J-Rock takes on Philly

Gothic, industrial and electronic bands GPKISM and Seileen, both part of the Japanese underground scene, will make their debut in Philadelphia with two shows, starting tomorrow.

Gothic, industrial and electronic bands GPKISM and Seileen, both part of the Japanese underground scene, will make their debut in Philadelphia with two shows, starting tomorrow.

Japanese underground icons gothic Prince Ken, DJ SiSen and Selia are embarking on a U.S. tour with their new bands, GPKISM and Seileen. They will play for the first time in Philadelphia Wednesday.

Courtesy Tainted Reality GPKISM and Seileen, like many Japanese musicians, are mononymous and keep their true identities secret.

Like many Japanese musicians, the two groups perform in elaborate costumes and makeup. For some groups like these, androgyny and cross-dressing are common.

“For the stage show, expect lavish gothic costumes, neck-breaking energy, danceable numbers, homosexual overtones and Selia [vocalist of Seileen] to blow you away with his vocal prowess,” said Roger Shackelford, who operates Tainted Reality, the Philadelphia-based company responsible for this tour.

“He really is one of the best vocalists in J-Rock [Japanese Rock] today.”

Many fans dress along with the bands in a similar fashion. Most costumes in the stateside audiences may not be as elaborate as they would be in Tokyo, but attendees are still likely to see a number of memorable and creative costumes.

“Costuming-wise, everything ranges from hardcore goth to Lolita to cyber and everything in between,” said Michelle Branch, a sophomore communications major at Temple University Japan, who is active in the Tokyo gothic community. “There’s really no limits.”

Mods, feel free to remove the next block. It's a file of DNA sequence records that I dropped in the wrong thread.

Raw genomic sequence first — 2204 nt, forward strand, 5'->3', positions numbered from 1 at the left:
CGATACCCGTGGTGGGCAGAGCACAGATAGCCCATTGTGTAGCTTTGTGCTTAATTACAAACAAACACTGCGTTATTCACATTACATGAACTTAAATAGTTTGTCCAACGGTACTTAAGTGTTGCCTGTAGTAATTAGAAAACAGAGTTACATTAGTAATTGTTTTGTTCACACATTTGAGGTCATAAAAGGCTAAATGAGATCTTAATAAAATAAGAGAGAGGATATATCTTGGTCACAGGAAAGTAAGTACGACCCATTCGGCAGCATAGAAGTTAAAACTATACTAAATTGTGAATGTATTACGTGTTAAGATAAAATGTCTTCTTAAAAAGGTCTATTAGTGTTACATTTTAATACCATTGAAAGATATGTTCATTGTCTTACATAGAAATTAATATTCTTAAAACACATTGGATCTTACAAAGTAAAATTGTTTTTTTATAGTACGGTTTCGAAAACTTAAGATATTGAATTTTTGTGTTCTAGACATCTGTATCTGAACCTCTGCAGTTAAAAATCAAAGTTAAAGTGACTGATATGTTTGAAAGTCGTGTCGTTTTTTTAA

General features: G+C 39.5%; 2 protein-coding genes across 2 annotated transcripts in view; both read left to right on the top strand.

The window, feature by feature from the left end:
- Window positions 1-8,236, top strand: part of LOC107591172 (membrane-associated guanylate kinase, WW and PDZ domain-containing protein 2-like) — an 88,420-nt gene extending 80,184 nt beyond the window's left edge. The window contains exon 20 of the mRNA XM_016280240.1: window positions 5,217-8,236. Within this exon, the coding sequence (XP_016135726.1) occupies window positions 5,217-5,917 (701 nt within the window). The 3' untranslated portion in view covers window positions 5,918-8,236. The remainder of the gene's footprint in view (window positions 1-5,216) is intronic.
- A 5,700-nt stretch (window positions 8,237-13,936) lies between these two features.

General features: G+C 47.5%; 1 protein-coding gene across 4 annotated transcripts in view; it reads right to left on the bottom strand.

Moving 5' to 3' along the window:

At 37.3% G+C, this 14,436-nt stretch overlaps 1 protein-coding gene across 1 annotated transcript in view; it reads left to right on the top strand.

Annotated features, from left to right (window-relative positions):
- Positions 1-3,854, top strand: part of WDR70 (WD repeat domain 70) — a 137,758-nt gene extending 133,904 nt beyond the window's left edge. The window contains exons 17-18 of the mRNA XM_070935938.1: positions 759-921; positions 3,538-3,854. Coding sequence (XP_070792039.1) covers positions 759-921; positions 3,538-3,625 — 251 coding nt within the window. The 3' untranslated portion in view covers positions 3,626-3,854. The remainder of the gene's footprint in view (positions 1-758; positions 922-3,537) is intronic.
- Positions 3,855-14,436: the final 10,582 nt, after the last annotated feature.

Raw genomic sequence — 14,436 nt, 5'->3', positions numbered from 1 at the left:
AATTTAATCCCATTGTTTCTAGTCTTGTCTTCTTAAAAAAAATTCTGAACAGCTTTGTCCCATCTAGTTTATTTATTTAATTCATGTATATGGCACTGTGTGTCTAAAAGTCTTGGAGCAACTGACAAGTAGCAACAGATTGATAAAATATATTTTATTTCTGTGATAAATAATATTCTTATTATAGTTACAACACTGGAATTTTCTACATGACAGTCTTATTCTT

The nine-act performance tour might not seem impressive compared to other U.S. artists’ tours, but it is two more dates than Japan’s all-time best selling band, B’z, has played on either of their headlining North American tours.

Despite issues of piracy, the Internet’s ability to act as the ultimate word-of-mouth machine has propelled small Japanese bands to a place larger Japanese bands can only dream about: the U.S. market.

Being a smaller band and, often, not having access to vast reserves of cash can have its own benefits when it comes to touring abroad.

“Smaller groups are more flexible and cheaper,” Shackelford said.

“[They are] flexible in that they are more open to American business practices, catering to the fans and just being all out, more open. [They are] cheaper, as in their asking prices aren’t that high, and usually there are less members, management or entourage to bring over from Japan,” he added.

While B’z has a tightly honed mainstream sound comparable to Aerosmith, with 75 million albums sold in Japan alone, GPKISM and Seileen perform in the niche realm of gothic industrial electronic music and are comparable to obscure European acts such as Razed In Black, E Nomine and VNV Nation.